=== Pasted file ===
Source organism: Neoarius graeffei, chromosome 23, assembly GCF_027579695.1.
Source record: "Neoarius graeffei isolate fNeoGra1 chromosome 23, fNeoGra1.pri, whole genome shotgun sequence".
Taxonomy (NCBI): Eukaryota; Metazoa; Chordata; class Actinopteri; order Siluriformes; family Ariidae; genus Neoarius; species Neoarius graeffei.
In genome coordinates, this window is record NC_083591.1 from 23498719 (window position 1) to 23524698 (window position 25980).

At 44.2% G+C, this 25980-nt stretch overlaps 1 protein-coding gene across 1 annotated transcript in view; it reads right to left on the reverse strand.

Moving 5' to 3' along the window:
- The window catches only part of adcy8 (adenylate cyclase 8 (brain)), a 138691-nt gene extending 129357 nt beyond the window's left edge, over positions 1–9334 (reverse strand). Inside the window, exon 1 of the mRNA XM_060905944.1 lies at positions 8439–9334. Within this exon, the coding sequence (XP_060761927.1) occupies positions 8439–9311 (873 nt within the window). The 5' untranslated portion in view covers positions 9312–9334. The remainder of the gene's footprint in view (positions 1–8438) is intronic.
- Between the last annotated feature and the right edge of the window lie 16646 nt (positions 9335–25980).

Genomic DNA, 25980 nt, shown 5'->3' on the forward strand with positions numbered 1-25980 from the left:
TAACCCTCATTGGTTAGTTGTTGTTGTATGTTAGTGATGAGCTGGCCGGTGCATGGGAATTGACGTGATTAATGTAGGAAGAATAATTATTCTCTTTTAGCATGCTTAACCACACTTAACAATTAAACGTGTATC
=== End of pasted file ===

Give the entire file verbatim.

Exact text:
Source organism: Neoarius graeffei, chromosome 23, assembly GCF_027579695.1.
Source record: "Neoarius graeffei isolate fNeoGra1 chromosome 23, fNeoGra1.pri, whole genome shotgun sequence".
Taxonomy (NCBI): Eukaryota; Metazoa; Chordata; class Actinopteri; order Siluriformes; family Ariidae; genus Neoarius; species Neoarius graeffei.
In genome coordinates, this window is record NC_083591.1 from 23498719 (window position 1) to 23524698 (window position 25980).

At 44.2% G+C, this 25980-nt stretch overlaps 1 protein-coding gene across 1 annotated transcript in view; it reads right to left on the reverse strand.

Moving 5' to 3' along the window:
- The window catches only part of adcy8 (adenylate cyclase 8 (brain)), a 138691-nt gene extending 129357 nt beyond the window's left edge, over positions 1–9334 (reverse strand). Inside the window, exon 1 of the mRNA XM_060905944.1 lies at positions 8439–9334. Within this exon, the coding sequence (XP_060761927.1) occupies positions 8439–9311 (873 nt within the window). The 5' untranslated portion in view covers positions 9312–9334. The remainder of the gene's footprint in view (positions 1–8438) is intronic.
- Between the last annotated feature and the right edge of the window lie 16646 nt (positions 9335–25980).

Genomic DNA, 25980 nt, shown 5'->3' on the forward strand with positions numbered 1-25980 from the left:
TAACCCTCATTGGTTAGTTGTTGTTGTATGTTAGTGATGAGCTGGCCGGTGCATGGGAATTGACGTGATTAATGTAGGAAGAATAATTATTCTCTTTTAGCATGCTTAACCACACTTAACAATTAAACGTGTATC